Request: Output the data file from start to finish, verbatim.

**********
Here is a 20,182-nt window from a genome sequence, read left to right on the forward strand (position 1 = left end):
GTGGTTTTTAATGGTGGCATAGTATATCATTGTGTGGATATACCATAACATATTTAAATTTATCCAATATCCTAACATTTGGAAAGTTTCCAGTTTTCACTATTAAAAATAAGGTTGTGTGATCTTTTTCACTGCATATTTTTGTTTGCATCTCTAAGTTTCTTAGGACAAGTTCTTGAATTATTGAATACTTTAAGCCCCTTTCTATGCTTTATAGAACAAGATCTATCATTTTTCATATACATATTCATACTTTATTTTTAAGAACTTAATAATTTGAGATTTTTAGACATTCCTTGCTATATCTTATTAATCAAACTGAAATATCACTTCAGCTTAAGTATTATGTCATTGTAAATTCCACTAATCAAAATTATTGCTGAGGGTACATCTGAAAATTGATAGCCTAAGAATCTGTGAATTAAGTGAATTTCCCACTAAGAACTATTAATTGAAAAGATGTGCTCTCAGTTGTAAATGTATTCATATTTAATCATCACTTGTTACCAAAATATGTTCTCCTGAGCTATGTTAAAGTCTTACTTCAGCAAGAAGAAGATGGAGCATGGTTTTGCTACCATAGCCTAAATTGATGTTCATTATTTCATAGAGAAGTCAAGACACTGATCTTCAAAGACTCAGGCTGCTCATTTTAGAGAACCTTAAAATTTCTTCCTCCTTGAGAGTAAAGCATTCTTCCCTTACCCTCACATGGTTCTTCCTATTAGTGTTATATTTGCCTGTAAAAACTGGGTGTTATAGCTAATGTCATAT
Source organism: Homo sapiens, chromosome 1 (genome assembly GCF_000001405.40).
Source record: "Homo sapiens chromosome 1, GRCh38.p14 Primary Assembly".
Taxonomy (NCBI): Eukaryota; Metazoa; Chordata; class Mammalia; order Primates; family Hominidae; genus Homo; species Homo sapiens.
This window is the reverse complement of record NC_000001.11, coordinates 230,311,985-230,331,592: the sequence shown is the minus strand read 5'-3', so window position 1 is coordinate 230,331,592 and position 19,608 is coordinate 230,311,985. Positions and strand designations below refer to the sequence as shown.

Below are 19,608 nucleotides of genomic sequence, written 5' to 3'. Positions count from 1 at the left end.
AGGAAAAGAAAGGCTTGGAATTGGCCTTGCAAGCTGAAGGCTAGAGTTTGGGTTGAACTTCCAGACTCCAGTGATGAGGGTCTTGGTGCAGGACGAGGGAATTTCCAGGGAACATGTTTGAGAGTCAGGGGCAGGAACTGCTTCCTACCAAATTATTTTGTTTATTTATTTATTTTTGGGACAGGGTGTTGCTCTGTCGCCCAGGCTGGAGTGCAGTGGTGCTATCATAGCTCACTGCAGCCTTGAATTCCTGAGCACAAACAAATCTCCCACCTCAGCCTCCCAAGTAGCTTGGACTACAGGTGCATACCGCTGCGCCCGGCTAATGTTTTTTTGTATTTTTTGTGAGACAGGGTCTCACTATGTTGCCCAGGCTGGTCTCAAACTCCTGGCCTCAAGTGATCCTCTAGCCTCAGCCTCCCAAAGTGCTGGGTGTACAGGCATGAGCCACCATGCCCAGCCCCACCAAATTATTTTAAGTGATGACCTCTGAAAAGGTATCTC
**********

Here is a 20,182-nt window from a genome sequence, read left to right on the forward strand (position 1 = left end):
GTGGTTTTTAATGGTGGCATAGTATATCATTGTGTGGATATACCATAACATATTTAAATTTATCCAATATCCTAACATTTGGAAAGTTTCCAGTTTTCACTATTAAAAATAAGGTTGTGTGATCTTTTTCACTGCATATTTTTGTTTGCATCTCTAAGTTTCTTAGGACAAGTTCTTGAATTATTGAATACTTTAAGCCCCTTTCTATGCTTTATAGAACAAGATCTATCATTTTTCATATACATATTCATACTTTATTTTTAAGAACTTAATAATTTGAGATTTTTAGACATTCCTTGCTATATCTTATTAATCAAACTGAAATATCACTTCAGCTTAAGTATTATGTCATTGTAAATTCCACTAATCAAAATTATTGCTGAGGGTACATCTGAAAATTGATAGCCTAAGAATCTGTGAATTAAGTGAATTTCCCACTAAGAACTATTAATTGAAAAGATGTGCTCTCAGTTGTAAATGTATTCATATTTAATCATCACTTGTTACCAAAATATGTTCTCCTGAGCTATGTTAAAGTCTTACTTCAGCAAGAAGAAGATGGAGCATGGTTTTGCTACCATAGCCTAAATTGATGTTCATTATTTCATAGAGAAGTCAAGACACTGATCTTCAAAGACTCAGGCTGCTCATTTTAGAGAACCTTAAAATTTCTTCCTCCTTGAGAGTAAAGCATTCTTCCCTTACCCTCACATGGTTCTTCCTATTAGTGTTATATTTGCCTGTAAAAACTGGGTGTTATAGCTAATGTCATAT
Source organism: Homo sapiens, chromosome 1 (genome assembly GCF_000001405.40).
Source record: "Homo sapiens chromosome 1, GRCh38.p14 Primary Assembly".
Taxonomy (NCBI): Eukaryota; Metazoa; Chordata; class Mammalia; order Primates; family Hominidae; genus Homo; species Homo sapiens.
This window is the reverse complement of record NC_000001.11, coordinates 230,311,985-230,331,592: the sequence shown is the minus strand read 5'-3', so window position 1 is coordinate 230,331,592 and position 19,608 is coordinate 230,311,985. Positions and strand designations below refer to the sequence as shown.

Below are 19,608 nucleotides of genomic sequence, written 5' to 3'. Positions count from 1 at the left end.
AGGAAAAGAAAGGCTTGGAATTGGCCTTGCAAGCTGAAGGCTAGAGTTTGGGTTGAACTTCCAGACTCCAGTGATGAGGGTCTTGGTGCAGGACGAGGGAATTTCCAGGGAACATGTTTGAGAGTCAGGGGCAGGAACTGCTTCCTACCAAATTATTTTGTTTATTTATTTATTTTTGGGACAGGGTGTTGCTCTGTCGCCCAGGCTGGAGTGCAGTGGTGCTATCATAGCTCACTGCAGCCTTGAATTCCTGAGCACAAACAAATCTCCCACCTCAGCCTCCCAAGTAGCTTGGACTACAGGTGCATACCGCTGCGCCCGGCTAATGTTTTTTTGTATTTTTTGTGAGACAGGGTCTCACTATGTTGCCCAGGCTGGTCTCAAACTCCTGGCCTCAAGTGATCCTCTAGCCTCAGCCTCCCAAAGTGCTGGGTGTACAGGCATGAGCCACCATGCCCAGCCCCACCAAATTATTTTAAGTGATGACCTCTGAAAAGGTATCTC